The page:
A valuable component of this training was learning how to do a detailed professional intake and assessment of clients’ shoulders. Tiffany taught us active, passive and resisted range of motion tests to perform in order to spot abnormalities or weakness from side to side. She also provided us an intake form that addressed the chief complaint and asked appropriate questions to evaluate pain symptoms and severity all in an effort to formulate a comprehensive yoga prescription based off the information collected.
Our daily yoga practice deconstructed the kinesiology of the shoulder, allowing us to “test-drive” muscles as we moved. The experience of the muscles in our asana practice along with the palpation later on allowed us to experience them with touch and descriptively explaining them in a way for us to visualize their action and interaction with one another and their overall support to the stabilization of the humeral head and scapulae. The content for this module was designed to give teachers a clear understanding of both the shoulder structure and mechanics, as well as how to assess shoulder range-of-motion in order to prescribe an appropriate yoga regimen.
One of the take aways for me that has really influenced my teaching was learning how to perform a Passive Range of Motion (PROM) test. During this particular assessment you will establish a therapeutic relationship with your clients and ask them to sit or lie down onto one side, completely relaxed, while you perform a number of shoulder motions to assess the function of the joint. Tiffany taught us how to use point of contact to palpate muscles and tissues looking for tightness, inflammation and pain. This was key in helping me learn how to use touch and pressure to feel such things as the bunching of tissues or the irregularity of certain bone structures. This has been useful in my treatment of myofascial release and has shown me how each individual body has it’s own unique, varying degrees of stiffness and flexibility.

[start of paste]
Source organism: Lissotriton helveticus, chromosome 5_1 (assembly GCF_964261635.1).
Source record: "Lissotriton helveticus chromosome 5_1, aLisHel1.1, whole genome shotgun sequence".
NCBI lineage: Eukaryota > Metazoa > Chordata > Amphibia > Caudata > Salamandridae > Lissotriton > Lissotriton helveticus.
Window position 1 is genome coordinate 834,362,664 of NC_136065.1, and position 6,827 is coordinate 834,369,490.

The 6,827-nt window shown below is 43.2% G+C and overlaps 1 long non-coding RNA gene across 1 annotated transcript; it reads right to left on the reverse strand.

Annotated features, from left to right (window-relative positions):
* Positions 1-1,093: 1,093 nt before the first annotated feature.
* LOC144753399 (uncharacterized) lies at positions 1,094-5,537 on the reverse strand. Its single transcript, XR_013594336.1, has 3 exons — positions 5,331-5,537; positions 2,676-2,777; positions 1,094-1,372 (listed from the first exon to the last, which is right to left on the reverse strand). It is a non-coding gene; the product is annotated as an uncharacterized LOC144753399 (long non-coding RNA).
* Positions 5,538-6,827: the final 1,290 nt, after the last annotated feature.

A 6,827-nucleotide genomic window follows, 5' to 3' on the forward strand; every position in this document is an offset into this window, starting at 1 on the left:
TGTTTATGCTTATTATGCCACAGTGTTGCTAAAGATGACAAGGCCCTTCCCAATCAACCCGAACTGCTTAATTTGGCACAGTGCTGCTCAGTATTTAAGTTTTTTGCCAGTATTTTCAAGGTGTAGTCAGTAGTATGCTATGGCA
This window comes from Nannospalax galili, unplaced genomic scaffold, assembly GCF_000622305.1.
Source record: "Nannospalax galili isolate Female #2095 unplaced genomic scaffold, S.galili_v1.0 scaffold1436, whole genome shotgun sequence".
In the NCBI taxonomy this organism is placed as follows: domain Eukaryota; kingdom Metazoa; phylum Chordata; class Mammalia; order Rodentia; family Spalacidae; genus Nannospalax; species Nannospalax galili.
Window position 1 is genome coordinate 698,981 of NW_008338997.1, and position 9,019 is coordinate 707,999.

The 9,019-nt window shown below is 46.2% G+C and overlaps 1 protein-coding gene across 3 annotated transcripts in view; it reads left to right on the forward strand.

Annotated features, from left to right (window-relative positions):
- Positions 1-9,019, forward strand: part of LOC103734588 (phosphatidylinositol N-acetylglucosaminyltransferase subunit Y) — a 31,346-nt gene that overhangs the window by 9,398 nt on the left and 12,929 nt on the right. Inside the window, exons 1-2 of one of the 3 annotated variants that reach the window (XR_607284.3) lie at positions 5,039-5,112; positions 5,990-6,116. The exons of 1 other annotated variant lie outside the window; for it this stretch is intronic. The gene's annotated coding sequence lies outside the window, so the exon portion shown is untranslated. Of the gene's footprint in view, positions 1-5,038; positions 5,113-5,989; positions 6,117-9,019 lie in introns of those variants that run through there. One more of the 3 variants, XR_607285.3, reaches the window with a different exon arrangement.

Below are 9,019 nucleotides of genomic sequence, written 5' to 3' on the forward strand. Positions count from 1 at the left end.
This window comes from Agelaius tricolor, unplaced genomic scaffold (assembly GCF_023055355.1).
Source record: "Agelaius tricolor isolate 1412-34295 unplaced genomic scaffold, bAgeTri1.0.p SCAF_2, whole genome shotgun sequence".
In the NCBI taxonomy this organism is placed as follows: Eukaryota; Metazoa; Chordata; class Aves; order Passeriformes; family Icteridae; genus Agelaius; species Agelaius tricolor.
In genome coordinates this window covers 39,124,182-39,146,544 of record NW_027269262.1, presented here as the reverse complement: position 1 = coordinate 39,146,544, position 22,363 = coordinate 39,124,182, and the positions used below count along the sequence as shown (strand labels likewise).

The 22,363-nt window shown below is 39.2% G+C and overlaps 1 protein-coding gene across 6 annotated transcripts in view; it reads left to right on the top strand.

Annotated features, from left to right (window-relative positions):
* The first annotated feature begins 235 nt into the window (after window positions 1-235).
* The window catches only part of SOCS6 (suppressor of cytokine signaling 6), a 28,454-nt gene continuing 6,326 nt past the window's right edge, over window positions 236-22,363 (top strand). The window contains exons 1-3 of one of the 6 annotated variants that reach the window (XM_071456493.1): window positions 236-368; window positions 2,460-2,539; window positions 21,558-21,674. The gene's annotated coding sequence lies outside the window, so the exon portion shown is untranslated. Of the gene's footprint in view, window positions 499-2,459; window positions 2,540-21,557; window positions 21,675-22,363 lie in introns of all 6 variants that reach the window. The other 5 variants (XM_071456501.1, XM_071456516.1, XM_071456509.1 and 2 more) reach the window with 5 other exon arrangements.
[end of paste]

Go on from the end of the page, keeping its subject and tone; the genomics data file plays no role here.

After a few weeks back from this module I’m starting to feel the integration of what we learned and have been applying my new assessment skills on nearly all of my private clients. I gained a deeper understanding to the many different aspects of shoulder stability including daily wear and tear on the joint that can affect its overall mobility. More importantly, I gained confidence in pinpointing misalignments and learned new ways to treat and correct common shoulder conditions. This has been particularly useful in optimizing the range of motion on my athletic clients who have shoulder injuries but still actively participate in sports. With my enriched depth of knowledge I have noticed small breakthroughs already in the postures I’m recommending and the opening of the joint.
Emilie Perz is a Yoga Medicine Assistant
Click here for her bio http://www.yogamedicine.com/assistants/
Seattle Yoga News Interview with Tiffany Cruikshank
Seattle Yoga News sat down with Tiffany Cruikshank for an interview to learn about her journey to becoming an internationally known teacher in the world of yoga. Click here to watch.